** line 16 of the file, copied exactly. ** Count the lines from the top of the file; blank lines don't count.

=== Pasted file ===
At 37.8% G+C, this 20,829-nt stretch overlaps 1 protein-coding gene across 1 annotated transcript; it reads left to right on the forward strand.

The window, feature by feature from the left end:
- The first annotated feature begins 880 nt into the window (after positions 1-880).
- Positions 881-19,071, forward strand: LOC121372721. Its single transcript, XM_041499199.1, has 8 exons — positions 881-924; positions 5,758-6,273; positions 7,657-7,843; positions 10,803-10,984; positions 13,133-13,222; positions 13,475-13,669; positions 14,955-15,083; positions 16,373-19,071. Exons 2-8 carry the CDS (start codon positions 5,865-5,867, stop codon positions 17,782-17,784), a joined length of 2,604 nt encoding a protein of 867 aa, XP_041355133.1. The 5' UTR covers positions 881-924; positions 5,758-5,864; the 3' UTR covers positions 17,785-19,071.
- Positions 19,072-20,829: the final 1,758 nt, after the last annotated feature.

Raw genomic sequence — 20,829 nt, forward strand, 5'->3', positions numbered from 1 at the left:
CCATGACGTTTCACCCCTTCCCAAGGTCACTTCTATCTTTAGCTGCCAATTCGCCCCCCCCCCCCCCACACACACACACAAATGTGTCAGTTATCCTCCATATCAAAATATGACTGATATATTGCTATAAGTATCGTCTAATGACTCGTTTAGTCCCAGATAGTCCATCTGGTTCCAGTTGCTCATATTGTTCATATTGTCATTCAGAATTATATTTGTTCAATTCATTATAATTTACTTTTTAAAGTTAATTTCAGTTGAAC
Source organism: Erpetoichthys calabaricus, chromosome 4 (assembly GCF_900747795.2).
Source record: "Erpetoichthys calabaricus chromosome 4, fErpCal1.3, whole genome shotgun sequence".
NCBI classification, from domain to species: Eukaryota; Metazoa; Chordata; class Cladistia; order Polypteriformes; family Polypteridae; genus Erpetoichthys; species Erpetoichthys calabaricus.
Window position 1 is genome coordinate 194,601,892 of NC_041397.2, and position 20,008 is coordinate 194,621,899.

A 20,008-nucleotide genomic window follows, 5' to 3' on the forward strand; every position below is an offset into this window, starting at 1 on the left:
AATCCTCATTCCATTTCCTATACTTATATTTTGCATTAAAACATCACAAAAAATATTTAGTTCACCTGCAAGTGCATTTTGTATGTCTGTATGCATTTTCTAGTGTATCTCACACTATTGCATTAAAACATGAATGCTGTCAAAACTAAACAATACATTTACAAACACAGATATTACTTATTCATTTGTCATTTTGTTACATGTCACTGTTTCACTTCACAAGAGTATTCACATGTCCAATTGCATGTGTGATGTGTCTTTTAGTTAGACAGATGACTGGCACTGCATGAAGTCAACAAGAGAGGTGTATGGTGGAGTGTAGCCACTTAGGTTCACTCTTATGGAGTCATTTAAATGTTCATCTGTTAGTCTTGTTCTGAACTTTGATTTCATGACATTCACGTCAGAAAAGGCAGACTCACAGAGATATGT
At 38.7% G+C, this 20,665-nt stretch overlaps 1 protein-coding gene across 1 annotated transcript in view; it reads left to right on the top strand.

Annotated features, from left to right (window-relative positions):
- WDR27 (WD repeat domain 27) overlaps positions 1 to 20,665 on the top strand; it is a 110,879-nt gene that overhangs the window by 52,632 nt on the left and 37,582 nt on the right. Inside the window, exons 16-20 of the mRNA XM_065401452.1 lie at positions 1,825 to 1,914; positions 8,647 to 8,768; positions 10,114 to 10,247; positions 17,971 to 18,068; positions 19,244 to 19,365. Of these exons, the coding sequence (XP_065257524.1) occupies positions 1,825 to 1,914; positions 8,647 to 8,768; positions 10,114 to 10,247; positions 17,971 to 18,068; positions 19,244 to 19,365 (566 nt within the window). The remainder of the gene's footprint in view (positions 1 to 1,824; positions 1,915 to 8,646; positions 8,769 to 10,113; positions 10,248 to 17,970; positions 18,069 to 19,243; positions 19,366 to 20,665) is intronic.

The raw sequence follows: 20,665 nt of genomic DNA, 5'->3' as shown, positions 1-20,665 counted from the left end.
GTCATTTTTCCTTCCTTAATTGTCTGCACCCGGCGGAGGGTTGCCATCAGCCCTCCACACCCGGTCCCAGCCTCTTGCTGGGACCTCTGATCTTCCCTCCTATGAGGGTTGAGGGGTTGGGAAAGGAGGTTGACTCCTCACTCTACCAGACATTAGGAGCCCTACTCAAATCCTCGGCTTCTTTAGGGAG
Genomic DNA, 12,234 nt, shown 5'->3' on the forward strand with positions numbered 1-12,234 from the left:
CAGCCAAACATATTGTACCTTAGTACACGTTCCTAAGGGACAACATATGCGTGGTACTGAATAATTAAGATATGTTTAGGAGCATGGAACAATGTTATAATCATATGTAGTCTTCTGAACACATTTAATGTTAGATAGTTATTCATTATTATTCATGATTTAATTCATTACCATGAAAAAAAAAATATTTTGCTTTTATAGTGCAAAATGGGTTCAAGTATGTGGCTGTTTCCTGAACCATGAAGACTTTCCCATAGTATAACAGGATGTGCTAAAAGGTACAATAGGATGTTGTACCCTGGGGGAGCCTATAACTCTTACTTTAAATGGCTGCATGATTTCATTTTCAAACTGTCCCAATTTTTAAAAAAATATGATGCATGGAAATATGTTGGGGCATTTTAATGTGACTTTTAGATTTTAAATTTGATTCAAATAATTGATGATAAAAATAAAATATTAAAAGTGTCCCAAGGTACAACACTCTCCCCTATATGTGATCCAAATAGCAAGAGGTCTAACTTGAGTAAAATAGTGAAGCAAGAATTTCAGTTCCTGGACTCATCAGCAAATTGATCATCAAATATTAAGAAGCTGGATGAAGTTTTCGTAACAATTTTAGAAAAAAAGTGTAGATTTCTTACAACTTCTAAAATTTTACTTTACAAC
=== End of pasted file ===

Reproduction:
- WDR27 (WD repeat domain 27) overlaps positions 1 to 20,665 on the top strand; it is a 110,879-nt gene that overhangs the window by 52,632 nt on the left and 37,582 nt on the right. Inside the window, exons 16-20 of the mRNA XM_065401452.1 lie at positions 1,825 to 1,914; positions 8,647 to 8,768; positions 10,114 to 10,247; positions 17,971 to 18,068; positions 19,244 to 19,365. Of these exons, the coding sequence (XP_065257524.1) occupies positions 1,825 to 1,914; positions 8,647 to 8,768; positions 10,114 to 10,247; positions 17,971 to 18,068; positions 19,244 to 19,365 (566 nt within the window). The remainder of the gene's footprint in view (positions 1 to 1,824; positions 1,915 to 8,646; positions 8,769 to 10,113; positions 10,248 to 17,970; positions 18,069 to 19,243; positions 19,366 to 20,665) is intronic.